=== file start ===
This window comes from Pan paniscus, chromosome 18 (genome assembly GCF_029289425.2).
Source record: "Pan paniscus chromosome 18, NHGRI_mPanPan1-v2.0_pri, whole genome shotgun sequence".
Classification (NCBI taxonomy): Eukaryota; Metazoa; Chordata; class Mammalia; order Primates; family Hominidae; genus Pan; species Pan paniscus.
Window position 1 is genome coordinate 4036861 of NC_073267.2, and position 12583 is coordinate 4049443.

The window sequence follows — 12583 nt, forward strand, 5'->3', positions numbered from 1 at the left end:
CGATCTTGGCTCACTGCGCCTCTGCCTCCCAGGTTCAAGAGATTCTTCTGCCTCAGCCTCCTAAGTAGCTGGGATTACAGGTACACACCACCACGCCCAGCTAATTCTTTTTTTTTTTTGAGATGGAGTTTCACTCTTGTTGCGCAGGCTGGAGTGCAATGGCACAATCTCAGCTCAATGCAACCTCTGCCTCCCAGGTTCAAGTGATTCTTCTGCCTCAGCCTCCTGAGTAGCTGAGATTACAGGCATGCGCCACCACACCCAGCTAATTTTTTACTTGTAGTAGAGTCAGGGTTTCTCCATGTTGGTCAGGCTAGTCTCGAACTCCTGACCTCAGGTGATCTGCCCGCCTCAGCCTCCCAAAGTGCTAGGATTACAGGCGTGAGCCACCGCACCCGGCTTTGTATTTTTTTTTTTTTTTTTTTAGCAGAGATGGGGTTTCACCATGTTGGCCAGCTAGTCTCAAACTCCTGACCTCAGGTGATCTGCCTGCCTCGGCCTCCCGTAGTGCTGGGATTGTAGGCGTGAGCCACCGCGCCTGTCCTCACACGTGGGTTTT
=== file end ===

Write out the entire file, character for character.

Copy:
This window comes from Pan paniscus, chromosome 18 (genome assembly GCF_029289425.2).
Source record: "Pan paniscus chromosome 18, NHGRI_mPanPan1-v2.0_pri, whole genome shotgun sequence".
Classification (NCBI taxonomy): Eukaryota; Metazoa; Chordata; class Mammalia; order Primates; family Hominidae; genus Pan; species Pan paniscus.
Window position 1 is genome coordinate 4036861 of NC_073267.2, and position 12583 is coordinate 4049443.

The window sequence follows — 12583 nt, forward strand, 5'->3', positions numbered from 1 at the left end:
CGATCTTGGCTCACTGCGCCTCTGCCTCCCAGGTTCAAGAGATTCTTCTGCCTCAGCCTCCTAAGTAGCTGGGATTACAGGTACACACCACCACGCCCAGCTAATTCTTTTTTTTTTTTGAGATGGAGTTTCACTCTTGTTGCGCAGGCTGGAGTGCAATGGCACAATCTCAGCTCAATGCAACCTCTGCCTCCCAGGTTCAAGTGATTCTTCTGCCTCAGCCTCCTGAGTAGCTGAGATTACAGGCATGCGCCACCACACCCAGCTAATTTTTTACTTGTAGTAGAGTCAGGGTTTCTCCATGTTGGTCAGGCTAGTCTCGAACTCCTGACCTCAGGTGATCTGCCCGCCTCAGCCTCCCAAAGTGCTAGGATTACAGGCGTGAGCCACCGCACCCGGCTTTGTATTTTTTTTTTTTTTTTTTTAGCAGAGATGGGGTTTCACCATGTTGGCCAGCTAGTCTCAAACTCCTGACCTCAGGTGATCTGCCTGCCTCGGCCTCCCGTAGTGCTGGGATTGTAGGCGTGAGCCACCGCGCCTGTCCTCACACGTGGGTTTT